There's been an amazing amount of reactionary rhetoric flung around -- if I were Kathryn I'd be furious, and hell, I'm somewhat furious even as me.
What a lot of people don't seem to get, when they say bringing your kids to cons is unprofessional, is that sf cons are, by their nature, unprofessional. They're a bizarre phenomenon that's grown up organically, originally as a fannish activity (and entirely optional for its participants) that has become an arguably essential and certainly highly significant aspect of a professional genre writing/editing/publishing career.
Because conventions grew up out of fan activities, they're designed for fans' convenience. Activities at all hours of the day and night, social events in smoky bars, hours-long ceremonies in the evening. And if you're a fan attending a con, well, you're there for fun, so a) it's not unreasonable to tell you that if you can't find adequate child-care in some other fashion, maybe you should sit the con out this year and the next. And b) the activities you participate in at the con are optional ones, year after year. If you miss the Masquerade this year, you can see it next year. If you have small kids at the moment, well, you probably shouldn't volunteer to be in charge of highly-stressful convention activities that would require a lot of your time. You can do that volunteering later.
But that's all for fans (the people sf cons were designed for). The situation for professionals working in the field is entirely different.
If your professional responsibilites require that you go to WorldCon, to World Fantasy, and to a host of smaller conventions, then it is to the benefit of all the con-goers that you be assisted with your childcare so that you can participate in a sane and productive manner. Odds are that as a professional, you've been courted by the convention -- they may well have offered you money in some form to come to their convention, presumably because they believe that your participation will be of benefit to all the con-goers (who are mostly fans). If you work for a large corporation (like Tor), then they should certainly put some money into the child-care costs for your convention attendance. But the convention is also a business (albeit a small, non-profit one run by volunteers), and a business benefiting from your participation, and it behooves them to make sure you can participate well. And unless we want to go back to the days when "professional" meant "dad who effectively doesn't have children when it comes to the workplace", we need to redefine "professional" to mean "will at any given point include a significant (and changing) population of valuable people who should be ably assisted with their childcare needs, regardless of gender."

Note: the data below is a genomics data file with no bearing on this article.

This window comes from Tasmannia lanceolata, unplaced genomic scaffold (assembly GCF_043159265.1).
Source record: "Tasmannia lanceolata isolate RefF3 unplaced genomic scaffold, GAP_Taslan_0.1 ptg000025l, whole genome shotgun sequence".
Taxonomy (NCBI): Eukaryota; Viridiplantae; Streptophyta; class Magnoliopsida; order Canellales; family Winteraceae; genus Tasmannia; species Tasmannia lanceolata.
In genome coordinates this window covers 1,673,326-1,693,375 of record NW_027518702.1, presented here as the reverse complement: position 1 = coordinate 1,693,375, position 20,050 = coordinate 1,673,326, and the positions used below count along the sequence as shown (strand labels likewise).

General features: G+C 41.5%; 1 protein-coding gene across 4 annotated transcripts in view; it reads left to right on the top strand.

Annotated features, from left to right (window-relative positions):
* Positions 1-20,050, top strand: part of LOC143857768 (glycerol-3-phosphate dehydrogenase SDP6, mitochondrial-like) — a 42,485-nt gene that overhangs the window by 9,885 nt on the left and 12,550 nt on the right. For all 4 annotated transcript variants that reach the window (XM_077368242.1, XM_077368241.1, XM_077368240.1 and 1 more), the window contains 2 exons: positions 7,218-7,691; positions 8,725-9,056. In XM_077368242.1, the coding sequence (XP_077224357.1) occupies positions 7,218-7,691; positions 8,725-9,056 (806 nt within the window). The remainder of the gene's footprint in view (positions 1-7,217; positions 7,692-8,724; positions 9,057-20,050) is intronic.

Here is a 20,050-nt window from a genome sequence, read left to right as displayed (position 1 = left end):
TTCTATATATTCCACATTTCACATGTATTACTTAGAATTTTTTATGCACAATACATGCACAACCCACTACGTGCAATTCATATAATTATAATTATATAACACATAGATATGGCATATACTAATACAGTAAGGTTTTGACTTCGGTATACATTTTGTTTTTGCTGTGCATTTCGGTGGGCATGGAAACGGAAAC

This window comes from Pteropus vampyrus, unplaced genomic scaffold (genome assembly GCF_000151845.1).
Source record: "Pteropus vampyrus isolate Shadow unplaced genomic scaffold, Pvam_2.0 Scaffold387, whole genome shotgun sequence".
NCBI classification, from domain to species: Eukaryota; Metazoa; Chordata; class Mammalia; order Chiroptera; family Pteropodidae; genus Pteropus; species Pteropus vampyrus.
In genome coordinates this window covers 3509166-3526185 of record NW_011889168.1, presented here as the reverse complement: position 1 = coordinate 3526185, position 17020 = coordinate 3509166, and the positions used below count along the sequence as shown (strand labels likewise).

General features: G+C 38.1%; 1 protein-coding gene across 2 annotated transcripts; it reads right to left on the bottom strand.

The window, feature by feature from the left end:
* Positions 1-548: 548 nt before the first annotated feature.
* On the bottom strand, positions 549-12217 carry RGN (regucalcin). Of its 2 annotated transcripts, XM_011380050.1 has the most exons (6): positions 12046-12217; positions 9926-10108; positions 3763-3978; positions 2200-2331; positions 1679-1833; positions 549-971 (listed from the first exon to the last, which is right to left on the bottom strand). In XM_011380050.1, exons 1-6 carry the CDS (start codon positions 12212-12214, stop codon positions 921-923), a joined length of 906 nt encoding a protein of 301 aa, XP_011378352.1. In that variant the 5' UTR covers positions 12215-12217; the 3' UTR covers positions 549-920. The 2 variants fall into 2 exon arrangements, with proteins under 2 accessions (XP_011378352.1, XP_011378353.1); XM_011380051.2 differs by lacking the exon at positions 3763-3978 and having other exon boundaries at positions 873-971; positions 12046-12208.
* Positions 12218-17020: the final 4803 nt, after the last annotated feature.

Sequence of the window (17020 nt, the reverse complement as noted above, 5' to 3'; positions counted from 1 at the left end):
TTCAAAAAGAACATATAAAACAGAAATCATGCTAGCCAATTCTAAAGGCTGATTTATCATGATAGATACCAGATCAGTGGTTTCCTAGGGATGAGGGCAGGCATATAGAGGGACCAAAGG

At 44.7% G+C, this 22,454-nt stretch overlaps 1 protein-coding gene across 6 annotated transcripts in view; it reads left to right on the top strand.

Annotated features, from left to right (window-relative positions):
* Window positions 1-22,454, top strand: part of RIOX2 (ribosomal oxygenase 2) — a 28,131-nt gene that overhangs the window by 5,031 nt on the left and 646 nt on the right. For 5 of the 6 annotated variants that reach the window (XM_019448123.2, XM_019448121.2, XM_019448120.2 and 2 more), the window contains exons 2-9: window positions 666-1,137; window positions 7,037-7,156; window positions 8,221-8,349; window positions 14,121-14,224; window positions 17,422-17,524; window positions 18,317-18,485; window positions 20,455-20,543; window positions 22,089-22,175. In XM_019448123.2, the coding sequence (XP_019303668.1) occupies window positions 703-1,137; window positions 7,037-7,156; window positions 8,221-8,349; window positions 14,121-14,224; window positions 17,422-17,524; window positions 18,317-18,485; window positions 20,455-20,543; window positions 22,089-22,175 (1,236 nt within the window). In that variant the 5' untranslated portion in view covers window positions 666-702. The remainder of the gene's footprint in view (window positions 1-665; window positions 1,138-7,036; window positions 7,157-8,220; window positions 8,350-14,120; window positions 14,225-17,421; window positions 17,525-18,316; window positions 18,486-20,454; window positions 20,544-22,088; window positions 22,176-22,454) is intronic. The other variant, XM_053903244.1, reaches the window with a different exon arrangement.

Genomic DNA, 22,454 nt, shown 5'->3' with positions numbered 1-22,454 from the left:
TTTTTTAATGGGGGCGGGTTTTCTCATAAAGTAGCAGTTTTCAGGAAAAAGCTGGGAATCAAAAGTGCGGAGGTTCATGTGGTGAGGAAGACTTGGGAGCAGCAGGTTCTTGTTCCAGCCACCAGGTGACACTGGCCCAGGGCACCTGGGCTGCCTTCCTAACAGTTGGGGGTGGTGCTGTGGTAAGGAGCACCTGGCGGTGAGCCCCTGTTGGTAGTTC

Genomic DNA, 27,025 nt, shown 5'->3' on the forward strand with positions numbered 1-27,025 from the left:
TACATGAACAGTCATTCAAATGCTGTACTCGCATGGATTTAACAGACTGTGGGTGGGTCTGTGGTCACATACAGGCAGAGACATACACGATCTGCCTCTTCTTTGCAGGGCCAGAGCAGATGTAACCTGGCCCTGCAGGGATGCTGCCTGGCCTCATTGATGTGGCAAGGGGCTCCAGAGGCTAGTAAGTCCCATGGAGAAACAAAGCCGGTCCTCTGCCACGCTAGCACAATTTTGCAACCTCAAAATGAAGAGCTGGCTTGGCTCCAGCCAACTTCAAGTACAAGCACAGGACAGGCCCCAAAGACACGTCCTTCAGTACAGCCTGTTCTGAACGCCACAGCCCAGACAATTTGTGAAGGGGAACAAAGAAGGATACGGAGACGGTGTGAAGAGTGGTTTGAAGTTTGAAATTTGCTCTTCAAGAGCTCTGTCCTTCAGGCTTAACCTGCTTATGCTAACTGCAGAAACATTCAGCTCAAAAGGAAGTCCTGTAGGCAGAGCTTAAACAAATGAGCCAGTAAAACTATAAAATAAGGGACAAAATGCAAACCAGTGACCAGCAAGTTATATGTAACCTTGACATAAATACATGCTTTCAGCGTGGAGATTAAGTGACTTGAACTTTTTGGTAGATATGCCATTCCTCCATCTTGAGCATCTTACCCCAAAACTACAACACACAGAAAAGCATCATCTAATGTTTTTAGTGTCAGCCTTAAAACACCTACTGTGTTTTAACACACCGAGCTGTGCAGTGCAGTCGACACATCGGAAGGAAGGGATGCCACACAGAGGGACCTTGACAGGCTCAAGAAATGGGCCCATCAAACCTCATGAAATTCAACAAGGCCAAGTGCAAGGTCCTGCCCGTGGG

If that means adding $10 or $20 on to *my* non-childcare-needing membership, and spreading the bulk of the costs over the entire convention-attending population (which, presumably are the ones benefiting from the attendance of people like Kathryn), in order to hire a sufficient number of skilled and licensed child-care professionals, then I think that's certainly and obviously the correct way to go. I'm angry that there's even a question about it. This should be the default, people. Child-care at cons should be a priority item, and the default standards should be high, so that even small, volunteer-run cons realize way in advance that finding out their participants' child-care needs and budgeting accordingly is utterly essential. And there's no way they'll ever realize that if the bulk of us don't make an issue of it, don't shout about it, don't point to WisCon and say "There! There is the standard you should be aspiring to!"
Because whether you personally have young children or not, and whether you personally, if you were a working professional in the field, would choose to bring children to the convention or not (assuming in the first place that you had such a choice) -- whatever your personal situation and beliefs regarding parenting -- you have a vested interest in making sure that the professionals at the convention are aided and abetted in their efforts to give you the full benefit of their skills and experience. That the agents are free to be on panels and be available to young writers afterwards. That the editors can do the same, and attend the awards, and hell yes, schmooze in the bar, where writers can have a chance to talk to them and maybe sell them a story or two. That established writers can be available to talk to their fans, and that up-and-coming writers can have the opportunity to talk to and learn from each other, and to talk to the editors, and to talk to the agents.
All of that is good for the convention, and good for the field, and we should all make it a priority to give them the support they need so that they can do their jobs.
And hell -- if you're paying for the child-care anyway, then you might as well let all the fans use it too. They're an integral part of the convention as well, and their full participation will make it better for everyone.
Kathryn, I'm personally sorry for all the bullshit you've had to put up with. And I adore kids, and have many small cousins whom I've spent quite a lot of time baby-sitting. I'm not a professional, but if you're ever in a childcare jam at a convention I'm at, please feel free to call on me to assist. I've seen you in difficult situations at cons before, trying to manage your kids without adequate help, and I wish now that I'd just gone up to you and asked if you could use a hand. I guess I didn't want to intrude, since I don't know you all that well. I'll know better next time. And that offer extends to any of y'all who might need the help. If I'm not actually on a panel or in the midst of running a tea party, I can probably spare at least an hour to keep an eye on a kid and give you a break.